Tuesday, October 18, 2011

On Globalization

Understanding that globalization exists and choosing when and how to participate in it are two different things.

Since we are defending globalization, I'll weigh in on that subject. 

Yes, I know my cell phone is made in China by many, many very little hands, attached to bodies that never sit, who do the same little motion every day, for sometimes 18 hours a day. If I require a cell phone I have no choice in the matter, really. None of the companies that provide cell phone service make a phone locally. That choice is not available. 

Additionally if I want an iPad or an iPhone (I don't and won't own either one) I have to buy one manufactured by 300,000 to 450,000 workers (many of them very very young) who are employed in Shenzhen at the Longhua Science & Technology Park, a cramped, walled campus sometimes referred to as "Foxconn City" or "iPod City". This would be the factory where they put up suicide nets and made workers sign non-suicide pacts.

Now I'm not saying this is what your sail manufacturer is like. I'm using this as an example of being aware of where our STUFF comes from and the impact of using price as a primary driver for obtaining that STUFF.

The nice thing is, I have other choices when it comes to other things. There is a plethora of things, necessities, luxuries, that I can buy that aren't manufactured in (your words): "Sri Lanka rather than China. Labor laws are much looser in Sri Lanka and costs are a lot lower there."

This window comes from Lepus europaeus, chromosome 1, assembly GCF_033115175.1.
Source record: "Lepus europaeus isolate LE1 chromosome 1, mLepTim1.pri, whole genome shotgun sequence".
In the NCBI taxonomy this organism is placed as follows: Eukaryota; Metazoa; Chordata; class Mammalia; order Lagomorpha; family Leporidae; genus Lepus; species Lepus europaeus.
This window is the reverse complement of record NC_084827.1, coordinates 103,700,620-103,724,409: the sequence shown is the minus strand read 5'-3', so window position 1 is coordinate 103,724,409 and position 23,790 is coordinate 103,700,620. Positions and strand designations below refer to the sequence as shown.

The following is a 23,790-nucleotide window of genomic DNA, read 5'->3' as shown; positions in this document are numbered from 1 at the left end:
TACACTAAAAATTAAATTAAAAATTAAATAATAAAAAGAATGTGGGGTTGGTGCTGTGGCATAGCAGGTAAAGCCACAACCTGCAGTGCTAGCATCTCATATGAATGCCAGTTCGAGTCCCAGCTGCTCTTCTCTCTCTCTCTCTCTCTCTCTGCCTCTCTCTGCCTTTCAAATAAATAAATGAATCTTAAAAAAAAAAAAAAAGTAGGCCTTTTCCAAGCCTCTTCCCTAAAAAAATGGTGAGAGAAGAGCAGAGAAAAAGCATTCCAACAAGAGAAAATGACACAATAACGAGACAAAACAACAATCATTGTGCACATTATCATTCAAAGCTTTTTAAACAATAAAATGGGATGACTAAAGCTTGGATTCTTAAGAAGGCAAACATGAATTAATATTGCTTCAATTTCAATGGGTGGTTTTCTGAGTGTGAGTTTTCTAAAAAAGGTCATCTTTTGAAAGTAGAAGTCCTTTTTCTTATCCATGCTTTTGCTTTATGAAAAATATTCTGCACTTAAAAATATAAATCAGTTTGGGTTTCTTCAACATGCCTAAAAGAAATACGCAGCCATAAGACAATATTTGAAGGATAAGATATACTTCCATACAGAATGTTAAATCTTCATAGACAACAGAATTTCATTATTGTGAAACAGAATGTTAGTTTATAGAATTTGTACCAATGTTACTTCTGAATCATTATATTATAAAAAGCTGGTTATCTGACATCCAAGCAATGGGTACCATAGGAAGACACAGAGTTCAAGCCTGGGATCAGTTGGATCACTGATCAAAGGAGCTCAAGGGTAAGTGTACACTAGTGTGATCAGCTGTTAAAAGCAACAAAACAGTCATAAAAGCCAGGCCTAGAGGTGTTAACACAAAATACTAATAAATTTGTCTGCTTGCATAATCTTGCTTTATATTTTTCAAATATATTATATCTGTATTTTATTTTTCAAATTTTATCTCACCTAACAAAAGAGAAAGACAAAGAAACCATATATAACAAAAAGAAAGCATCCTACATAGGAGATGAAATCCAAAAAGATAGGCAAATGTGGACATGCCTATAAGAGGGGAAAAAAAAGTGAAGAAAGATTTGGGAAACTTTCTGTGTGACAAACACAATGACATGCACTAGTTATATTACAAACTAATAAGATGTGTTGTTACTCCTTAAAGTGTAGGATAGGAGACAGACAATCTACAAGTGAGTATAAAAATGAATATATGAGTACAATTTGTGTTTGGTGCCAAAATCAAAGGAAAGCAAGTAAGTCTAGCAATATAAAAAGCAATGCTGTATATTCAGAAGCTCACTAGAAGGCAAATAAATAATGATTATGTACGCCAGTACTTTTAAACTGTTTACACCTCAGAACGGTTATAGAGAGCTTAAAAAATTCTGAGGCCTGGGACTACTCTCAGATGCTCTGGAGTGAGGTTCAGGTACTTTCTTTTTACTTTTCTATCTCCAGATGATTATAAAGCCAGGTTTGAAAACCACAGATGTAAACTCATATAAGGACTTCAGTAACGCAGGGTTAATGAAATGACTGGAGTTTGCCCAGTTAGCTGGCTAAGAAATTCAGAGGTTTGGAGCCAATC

I see that and I get to ask myself some interesting questions about the value of cost savings (I get cheap STUFF!) when weighed against doing business with a company that outsources to a country because the labor laws are looser than -- China. China, where Foxconn works people 18 hours a day and they sleep 15 to a room?

I get to decide if I want to live in, what seems to me, an "I gots mine" and "and damn who made my stuff as long as I save money" mentality. That's the way I look at it. Others may see it differently.

What it really comes down to is that I have choices. That means I have chosen to pay attention to where my STUFF is built, by whom, and under what conditions. I take notice of companies that talk about savings through utilizing economies of scale without mentioning *where* their STUFF is made. My choosing to purchase locally where I can, with most of that money going locally, to workers here, who work under fair labor laws is, in my opinion, a good thing. I like doing it. I can do it. It's *my* money.

If the expression of this makes some company, or representative of a company defensive, well, that isn't my problem.

Back to boaty stuff. While I have no control over where Brigadoon was built thirty years ago, I do have some control over what I put on her now.

All things being equal in the ethical business person department -- leaving aside the ethics of manufacturing in "Sri Lanka rather than China. Labor laws are much looser in Sri Lanka and costs are a lot lower there." -- this customer sees a clear benefit in choosing the company that is located here. This customer sees an advantage in a company that manufactures their product here. This customer likes a company who will come to my boat (not ask me to measure my own sails to save money) to ensure the product is right. This customer also really really likes the fact that I can visit the actual factory/loft where my sails are being made, talk to the workers, and know that, if I have any problems, I know where to go.

All things being equal, of course.

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